The Committee Report states that:

  • The Australian Livestock and Rural Transporters Association recommended that the provisions should be extended to protect heavy vehicles transporting produce and animals. This suggestion was supported by the NFF.

 In response, the Attorney-General’s Department stated:

  • …the government was, as you appreciate, responding to a series of incidents that happened predominantly earlier this year, where there was increasing concern about trespass and other activities taking place on agricultural land.  The government wanted to respond to this and to dissuade people from undertaking those activities.  In doing so, it was careful to confine the application of these two offences to the mischief in question, which is the commission of these offences on private property.  As soon as you step out of that realm and move into incidents that might occur in public spaces, there is a range of other issues and complications that come into the picture.  That wasn’t the government’s primary concern at that time.  It wanted to focus and be targeted on how it was responding to the issue that was at hand.

ALRTA would still welcome passage of the Bill in its current form and will continue to advocate in the interests of protecting road transporters from illegal activist activities at every opportunity.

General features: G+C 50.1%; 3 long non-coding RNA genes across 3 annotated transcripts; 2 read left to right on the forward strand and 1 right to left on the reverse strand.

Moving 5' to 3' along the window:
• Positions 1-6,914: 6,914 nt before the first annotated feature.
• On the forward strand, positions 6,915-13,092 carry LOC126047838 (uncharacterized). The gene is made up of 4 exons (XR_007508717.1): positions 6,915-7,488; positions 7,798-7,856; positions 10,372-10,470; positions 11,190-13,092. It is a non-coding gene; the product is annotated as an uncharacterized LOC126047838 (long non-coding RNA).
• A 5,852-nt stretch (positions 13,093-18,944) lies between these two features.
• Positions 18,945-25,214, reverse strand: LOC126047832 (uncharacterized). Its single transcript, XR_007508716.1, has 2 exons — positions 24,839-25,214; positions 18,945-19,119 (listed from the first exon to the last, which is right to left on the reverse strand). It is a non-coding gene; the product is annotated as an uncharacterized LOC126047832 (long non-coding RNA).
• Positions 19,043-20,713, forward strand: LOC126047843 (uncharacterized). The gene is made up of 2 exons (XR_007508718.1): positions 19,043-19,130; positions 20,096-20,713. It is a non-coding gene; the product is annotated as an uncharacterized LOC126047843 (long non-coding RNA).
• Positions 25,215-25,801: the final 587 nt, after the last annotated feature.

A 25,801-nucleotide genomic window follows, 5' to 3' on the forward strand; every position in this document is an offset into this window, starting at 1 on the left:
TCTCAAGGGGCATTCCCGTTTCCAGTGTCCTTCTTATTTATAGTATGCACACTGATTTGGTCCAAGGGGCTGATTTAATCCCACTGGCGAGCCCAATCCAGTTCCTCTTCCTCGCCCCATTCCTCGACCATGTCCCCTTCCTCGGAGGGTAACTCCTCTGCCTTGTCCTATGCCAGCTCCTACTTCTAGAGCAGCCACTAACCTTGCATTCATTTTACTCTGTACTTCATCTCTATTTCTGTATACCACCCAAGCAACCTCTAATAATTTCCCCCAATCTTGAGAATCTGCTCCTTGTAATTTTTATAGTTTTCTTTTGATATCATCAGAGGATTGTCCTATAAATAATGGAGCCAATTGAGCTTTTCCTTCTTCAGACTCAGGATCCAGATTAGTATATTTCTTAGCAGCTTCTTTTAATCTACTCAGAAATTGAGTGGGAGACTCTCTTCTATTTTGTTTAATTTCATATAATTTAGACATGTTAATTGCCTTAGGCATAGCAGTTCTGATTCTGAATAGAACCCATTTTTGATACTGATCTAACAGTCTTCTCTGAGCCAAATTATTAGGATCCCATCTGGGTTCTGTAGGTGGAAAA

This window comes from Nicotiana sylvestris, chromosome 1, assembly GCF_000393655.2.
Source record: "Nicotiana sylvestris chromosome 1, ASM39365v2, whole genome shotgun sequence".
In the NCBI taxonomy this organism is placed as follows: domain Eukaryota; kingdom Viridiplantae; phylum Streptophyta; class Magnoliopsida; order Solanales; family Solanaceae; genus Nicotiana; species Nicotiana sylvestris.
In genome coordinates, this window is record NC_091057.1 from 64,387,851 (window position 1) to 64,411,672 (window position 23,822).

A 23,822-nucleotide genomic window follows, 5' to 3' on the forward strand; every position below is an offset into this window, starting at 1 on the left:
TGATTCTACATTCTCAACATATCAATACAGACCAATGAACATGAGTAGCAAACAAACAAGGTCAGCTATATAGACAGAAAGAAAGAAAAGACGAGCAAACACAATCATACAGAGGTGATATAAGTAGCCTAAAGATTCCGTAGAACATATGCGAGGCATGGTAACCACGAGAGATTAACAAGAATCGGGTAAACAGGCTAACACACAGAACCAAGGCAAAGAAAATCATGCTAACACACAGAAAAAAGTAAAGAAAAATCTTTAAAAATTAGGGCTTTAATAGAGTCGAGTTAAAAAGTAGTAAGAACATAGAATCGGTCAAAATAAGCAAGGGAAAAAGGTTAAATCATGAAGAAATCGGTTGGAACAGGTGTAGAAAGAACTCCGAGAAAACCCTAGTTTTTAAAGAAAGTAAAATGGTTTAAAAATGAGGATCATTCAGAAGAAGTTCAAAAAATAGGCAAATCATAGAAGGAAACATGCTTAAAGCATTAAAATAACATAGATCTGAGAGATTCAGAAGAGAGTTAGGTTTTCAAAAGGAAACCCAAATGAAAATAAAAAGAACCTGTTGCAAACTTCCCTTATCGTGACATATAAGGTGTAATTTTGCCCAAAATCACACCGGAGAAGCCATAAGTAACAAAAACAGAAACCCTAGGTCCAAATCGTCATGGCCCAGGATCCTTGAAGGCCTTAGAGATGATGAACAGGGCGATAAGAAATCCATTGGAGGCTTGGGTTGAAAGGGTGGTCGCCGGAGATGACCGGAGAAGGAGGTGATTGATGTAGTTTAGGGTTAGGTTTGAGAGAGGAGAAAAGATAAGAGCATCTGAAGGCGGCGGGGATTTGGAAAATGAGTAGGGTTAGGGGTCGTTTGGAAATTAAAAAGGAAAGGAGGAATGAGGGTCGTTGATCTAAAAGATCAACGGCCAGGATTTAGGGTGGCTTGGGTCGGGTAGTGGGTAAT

The NTC has released the Effective enforcement issues paper, the seventh of eight issues papers to be released concerning elements of the review of the Heavy Vehicle National Law (HVNL).
The purpose of the paper is to:

  • describe how compliance, enforcement, data and technology relate.
  • summarise the current state and identify challenges under the HVNL.
  • elicit options for a future HVNL enforcement approach for making better use of information, data and technology.
  • seek feedback on whether the paper has captured all the relevant issues.

The NTC welcomes written submissions and online feedback by Thursday, 31 October 2019.
Click here to upload a written submission or to submit your ideas through the dedicated HVNL review site.
Reminder: Consultation for Assurance models open
The NTC wants to hear your views on how an assurance framework can work best for heavy vehicles.

Click here to upload a written submission or to submit your ideas through the NTC’s dedicated HVNL review site.
Consultation closes Friday, 25 October 2019.
This week, LRTAV President, John Beer, attended an NTC consultation workshop in Melbourne on the enforcement and assurance issues papers.